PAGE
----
P.S. At some point in the next few days I intend to put my Room 101 ideas into a blog post.

Rachel said...

Thanks James.

I like the idea of a post about Room 101. I think tipping would be high on my list of contenders although I can think of several others.

Speaking of Room 101, my favourite story relating to that show is when Stephen Fry nominated Room 101 itself...

Anonymous said...

I think it's a bit different in the states - waiting staff's wages are very much lower (relatively speaking) than they are in the UK, because of the American culture of tipping. I tip in the US and Canada but rarely here. An American friend once said it's about as rude not to tip there as it would be to tip the remains of your lunch over the waitress who served it to you. It really indicates that you think they are the pits - completely beneath you. I think it's still the case that in America they have a separate minimum wage for waiting staff, because it is assumed they will get extra in tips. I'd not omit it there.

The thing which really irks me is when they add 12.5% or whatever as a gratuity, and say that you should speak to the manager if you are not happy with it - why should you have to ask them to remove something which should only ever have been given voluntarily?

Sean S. said...

It is completely different in the States.

Wait staff depend on tips there; tips from customers are considered part of the salary.

15% of the bill for average service.
20% of the bill for good service.
25% of the bill for exceptional service.

bubandpie said...

I can see the rationale behind the IDEA of tipping - it motivates service-providers to, um, provide good service. In practice, though, tipping is so codified that I doubt it makes any difference: most people tip an amount automatically regardless of the quality of service received.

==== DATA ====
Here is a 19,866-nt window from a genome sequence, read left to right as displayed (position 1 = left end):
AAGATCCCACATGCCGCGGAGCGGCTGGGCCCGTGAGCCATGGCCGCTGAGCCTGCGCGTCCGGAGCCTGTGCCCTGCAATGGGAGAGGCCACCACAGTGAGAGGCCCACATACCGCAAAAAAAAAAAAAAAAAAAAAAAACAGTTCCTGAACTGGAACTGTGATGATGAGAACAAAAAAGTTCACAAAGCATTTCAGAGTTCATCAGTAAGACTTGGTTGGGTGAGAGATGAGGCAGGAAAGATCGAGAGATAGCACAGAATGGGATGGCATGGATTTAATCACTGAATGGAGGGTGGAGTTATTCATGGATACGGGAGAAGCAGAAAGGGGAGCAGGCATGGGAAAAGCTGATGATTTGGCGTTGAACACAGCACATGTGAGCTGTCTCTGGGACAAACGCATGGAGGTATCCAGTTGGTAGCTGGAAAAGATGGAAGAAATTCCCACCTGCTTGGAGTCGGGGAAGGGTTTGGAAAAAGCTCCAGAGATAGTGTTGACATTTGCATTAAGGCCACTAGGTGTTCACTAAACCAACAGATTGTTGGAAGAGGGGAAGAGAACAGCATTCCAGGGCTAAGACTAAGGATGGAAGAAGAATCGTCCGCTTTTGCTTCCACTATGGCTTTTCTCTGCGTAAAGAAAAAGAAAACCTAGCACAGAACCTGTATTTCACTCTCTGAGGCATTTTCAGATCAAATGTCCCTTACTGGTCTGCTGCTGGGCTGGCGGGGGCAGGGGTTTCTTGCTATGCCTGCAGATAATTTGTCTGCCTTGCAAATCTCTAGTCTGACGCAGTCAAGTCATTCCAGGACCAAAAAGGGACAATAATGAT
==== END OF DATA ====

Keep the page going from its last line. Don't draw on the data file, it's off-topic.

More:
Personally, I find it almost mortally embarrassing to offer people cash tips. It's not so bad at a restaurant where I can leave change on the table or add an amount to the Visa slip, but tipping hair-dressers and cab drivers always makes me want to climb into a hole.

Liz said...

I always tip my hairdresser. Perhaps this is partly to do with the fact that I have been going to see her for quite a while and am very grateful for the personal service and friendly manner with which she deals with me.

I absolutely agree about adding a tip to a bill in a restuarant though - I hate feeling as though you are expected to pay it, and if you don't you are making a scene.

When I was at University I waitressed in a variety of different restuarants, including a Michelin Star restuarant. It was incredibly rare to actually benefit from the tip money that was left for our service. Often this money goes straight into lining the pockets of the management. At one establishment that I worked in, tip money was used to balance the tills and pay for any wastages!! It was so infuriating to see a table leave you a generous tip and know that you would see none of it whilst they thought that they were expressing their appreciation. I remember some people would get into very serious trouble with the manager if they kept money they had been given. Once a family friend came and ate at the restuarant I was working in and left me a tip, which I had to argue with the manager over in order to keep!!

Obviously not all places are like this but I definately think twice about tipping in restaurants as a result of these experiences.